As a precaution, NSHA is testing other patients and staff identified as close contacts. NSHA will provide a further update when more information is available.

Public Health says it is closely monitoring all four health zones for community spread.

"There are some pockets of COVID-19, but we are seeing moderate transmission that is not becoming widespread," said Dr. Robert Strang, chief medical officer of health. "We do need to expect to see some cases in places like schools, hospitals and other group settings. If COVID is in our communities, it is going to get into these settings."


Health officials also sent exposure notices for three schools in the province on Monday.

The latest school exposures are at Cumberland North Academy in Amherst, Oxford School in Halifax and Portland Estates Elementary in Dartmouth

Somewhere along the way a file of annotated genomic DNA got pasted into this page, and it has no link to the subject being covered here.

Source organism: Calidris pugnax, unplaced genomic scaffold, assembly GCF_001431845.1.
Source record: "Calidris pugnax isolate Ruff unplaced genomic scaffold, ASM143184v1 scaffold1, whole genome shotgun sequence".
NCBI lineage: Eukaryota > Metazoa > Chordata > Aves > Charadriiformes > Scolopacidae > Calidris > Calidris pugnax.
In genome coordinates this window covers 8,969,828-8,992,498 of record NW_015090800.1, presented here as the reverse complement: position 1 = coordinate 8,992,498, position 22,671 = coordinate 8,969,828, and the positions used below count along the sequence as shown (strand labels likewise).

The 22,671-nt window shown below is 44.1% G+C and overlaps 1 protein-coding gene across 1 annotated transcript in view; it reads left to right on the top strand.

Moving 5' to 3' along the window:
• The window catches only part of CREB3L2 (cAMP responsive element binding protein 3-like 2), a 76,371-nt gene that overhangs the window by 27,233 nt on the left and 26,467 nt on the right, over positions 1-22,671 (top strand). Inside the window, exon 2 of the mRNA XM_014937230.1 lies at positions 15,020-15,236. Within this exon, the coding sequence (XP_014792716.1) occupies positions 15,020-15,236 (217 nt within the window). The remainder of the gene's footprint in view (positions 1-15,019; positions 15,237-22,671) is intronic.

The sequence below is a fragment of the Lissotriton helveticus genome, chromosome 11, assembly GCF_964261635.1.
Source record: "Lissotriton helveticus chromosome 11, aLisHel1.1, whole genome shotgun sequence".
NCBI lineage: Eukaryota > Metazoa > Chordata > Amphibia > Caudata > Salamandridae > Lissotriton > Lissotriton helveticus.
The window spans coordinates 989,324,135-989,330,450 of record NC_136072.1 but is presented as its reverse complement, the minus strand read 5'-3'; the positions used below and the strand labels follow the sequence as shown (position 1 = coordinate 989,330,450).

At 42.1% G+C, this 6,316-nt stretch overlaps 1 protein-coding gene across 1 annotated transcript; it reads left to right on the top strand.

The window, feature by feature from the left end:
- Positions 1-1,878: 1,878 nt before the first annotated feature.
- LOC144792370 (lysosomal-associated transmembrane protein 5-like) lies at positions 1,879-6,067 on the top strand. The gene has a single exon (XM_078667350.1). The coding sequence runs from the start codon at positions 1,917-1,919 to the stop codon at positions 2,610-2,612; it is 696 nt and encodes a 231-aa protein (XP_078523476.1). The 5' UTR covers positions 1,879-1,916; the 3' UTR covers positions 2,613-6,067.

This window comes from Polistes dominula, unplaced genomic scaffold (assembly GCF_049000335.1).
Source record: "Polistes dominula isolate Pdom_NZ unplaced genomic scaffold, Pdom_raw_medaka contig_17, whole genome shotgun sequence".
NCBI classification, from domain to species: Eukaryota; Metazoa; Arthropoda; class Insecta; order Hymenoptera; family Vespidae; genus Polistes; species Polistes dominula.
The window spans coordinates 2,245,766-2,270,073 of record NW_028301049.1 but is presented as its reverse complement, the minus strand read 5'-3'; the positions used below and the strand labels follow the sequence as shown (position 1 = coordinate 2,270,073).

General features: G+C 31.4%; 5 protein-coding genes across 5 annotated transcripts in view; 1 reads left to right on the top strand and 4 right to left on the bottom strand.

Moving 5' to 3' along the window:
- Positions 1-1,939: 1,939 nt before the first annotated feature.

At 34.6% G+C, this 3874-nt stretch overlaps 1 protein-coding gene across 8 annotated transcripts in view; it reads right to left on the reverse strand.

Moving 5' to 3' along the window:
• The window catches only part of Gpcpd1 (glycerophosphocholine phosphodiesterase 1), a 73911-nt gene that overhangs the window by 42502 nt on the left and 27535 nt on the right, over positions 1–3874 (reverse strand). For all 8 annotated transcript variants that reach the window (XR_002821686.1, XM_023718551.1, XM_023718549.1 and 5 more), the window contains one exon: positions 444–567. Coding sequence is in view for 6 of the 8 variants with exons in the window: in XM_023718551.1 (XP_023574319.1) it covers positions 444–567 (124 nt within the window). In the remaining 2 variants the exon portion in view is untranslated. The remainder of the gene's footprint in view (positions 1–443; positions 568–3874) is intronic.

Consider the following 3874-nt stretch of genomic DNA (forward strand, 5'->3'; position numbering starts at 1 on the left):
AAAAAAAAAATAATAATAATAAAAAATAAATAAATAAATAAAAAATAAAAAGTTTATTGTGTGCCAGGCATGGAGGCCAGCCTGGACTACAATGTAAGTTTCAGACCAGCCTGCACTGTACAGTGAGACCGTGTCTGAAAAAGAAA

“It is important to note that an exposure associated with a school does not mean there is spread within the school or that the initial case was first exposed to the virus in the school. As always, all staff, parents and guardians are notified of exposures if a positive case (student, teacher or staff) was at the school while infectious,” said N.S. Health in a release.

A list of schools with exposures is available online.

Three schools in the Halifax Regional Municipality have closed for the rest of the week in order to contain the spread of COVID-19.

In a release sent Monday afternoon, the province announced École Mer et Monde and Joseph Howe Elementary in Halifax will both be closed from Oct. 19 to Oct. 25, to prevent further spread of the virus among the school community.